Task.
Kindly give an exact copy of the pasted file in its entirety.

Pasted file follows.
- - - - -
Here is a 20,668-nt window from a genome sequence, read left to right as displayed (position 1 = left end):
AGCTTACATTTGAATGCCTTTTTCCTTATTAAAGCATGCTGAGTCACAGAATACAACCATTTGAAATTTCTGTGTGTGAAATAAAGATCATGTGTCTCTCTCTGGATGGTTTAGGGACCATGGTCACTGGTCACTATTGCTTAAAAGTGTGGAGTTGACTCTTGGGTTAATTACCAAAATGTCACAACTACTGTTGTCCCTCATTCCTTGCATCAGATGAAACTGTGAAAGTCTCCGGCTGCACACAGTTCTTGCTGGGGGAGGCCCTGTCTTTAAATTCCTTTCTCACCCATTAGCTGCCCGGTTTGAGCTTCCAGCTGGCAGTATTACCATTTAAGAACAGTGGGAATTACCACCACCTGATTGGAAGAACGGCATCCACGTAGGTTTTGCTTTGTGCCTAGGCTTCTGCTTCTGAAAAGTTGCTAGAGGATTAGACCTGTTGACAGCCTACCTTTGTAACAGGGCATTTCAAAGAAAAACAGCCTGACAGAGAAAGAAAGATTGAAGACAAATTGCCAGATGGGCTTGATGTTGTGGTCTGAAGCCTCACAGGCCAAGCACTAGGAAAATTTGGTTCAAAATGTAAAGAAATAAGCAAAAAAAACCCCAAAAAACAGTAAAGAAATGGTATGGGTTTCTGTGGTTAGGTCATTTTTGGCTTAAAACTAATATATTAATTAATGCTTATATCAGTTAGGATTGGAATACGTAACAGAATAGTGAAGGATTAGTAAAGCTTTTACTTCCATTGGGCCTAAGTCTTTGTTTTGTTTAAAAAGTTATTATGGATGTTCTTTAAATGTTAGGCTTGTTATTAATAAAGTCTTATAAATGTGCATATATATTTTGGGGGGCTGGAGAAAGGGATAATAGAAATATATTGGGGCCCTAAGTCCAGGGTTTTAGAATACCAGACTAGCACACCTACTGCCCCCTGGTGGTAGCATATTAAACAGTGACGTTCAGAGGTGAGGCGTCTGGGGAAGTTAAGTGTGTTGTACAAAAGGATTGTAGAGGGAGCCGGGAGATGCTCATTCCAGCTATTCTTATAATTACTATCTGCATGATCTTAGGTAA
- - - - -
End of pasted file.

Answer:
Here is a 20,668-nt window from a genome sequence, read left to right as displayed (position 1 = left end):
AGCTTACATTTGAATGCCTTTTTCCTTATTAAAGCATGCTGAGTCACAGAATACAACCATTTGAAATTTCTGTGTGTGAAATAAAGATCATGTGTCTCTCTCTGGATGGTTTAGGGACCATGGTCACTGGTCACTATTGCTTAAAAGTGTGGAGTTGACTCTTGGGTTAATTACCAAAATGTCACAACTACTGTTGTCCCTCATTCCTTGCATCAGATGAAACTGTGAAAGTCTCCGGCTGCACACAGTTCTTGCTGGGGGAGGCCCTGTCTTTAAATTCCTTTCTCACCCATTAGCTGCCCGGTTTGAGCTTCCAGCTGGCAGTATTACCATTTAAGAACAGTGGGAATTACCACCACCTGATTGGAAGAACGGCATCCACGTAGGTTTTGCTTTGTGCCTAGGCTTCTGCTTCTGAAAAGTTGCTAGAGGATTAGACCTGTTGACAGCCTACCTTTGTAACAGGGCATTTCAAAGAAAAACAGCCTGACAGAGAAAGAAAGATTGAAGACAAATTGCCAGATGGGCTTGATGTTGTGGTCTGAAGCCTCACAGGCCAAGCACTAGGAAAATTTGGTTCAAAATGTAAAGAAATAAGCAAAAAAAACCCCAAAAAACAGTAAAGAAATGGTATGGGTTTCTGTGGTTAGGTCATTTTTGGCTTAAAACTAATATATTAATTAATGCTTATATCAGTTAGGATTGGAATACGTAACAGAATAGTGAAGGATTAGTAAAGCTTTTACTTCCATTGGGCCTAAGTCTTTGTTTTGTTTAAAAAGTTATTATGGATGTTCTTTAAATGTTAGGCTTGTTATTAATAAAGTCTTATAAATGTGCATATATATTTTGGGGGGCTGGAGAAAGGGATAATAGAAATATATTGGGGCCCTAAGTCCAGGGTTTTAGAATACCAGACTAGCACACCTACTGCCCCCTGGTGGTAGCATATTAAACAGTGACGTTCAGAGGTGAGGCGTCTGGGGAAGTTAAGTGTGTTGTACAAAAGGATTGTAGAGGGAGCCGGGAGATGCTCATTCCAGCTATTCTTATAATTACTATCTGCATGATCTTAGGTAA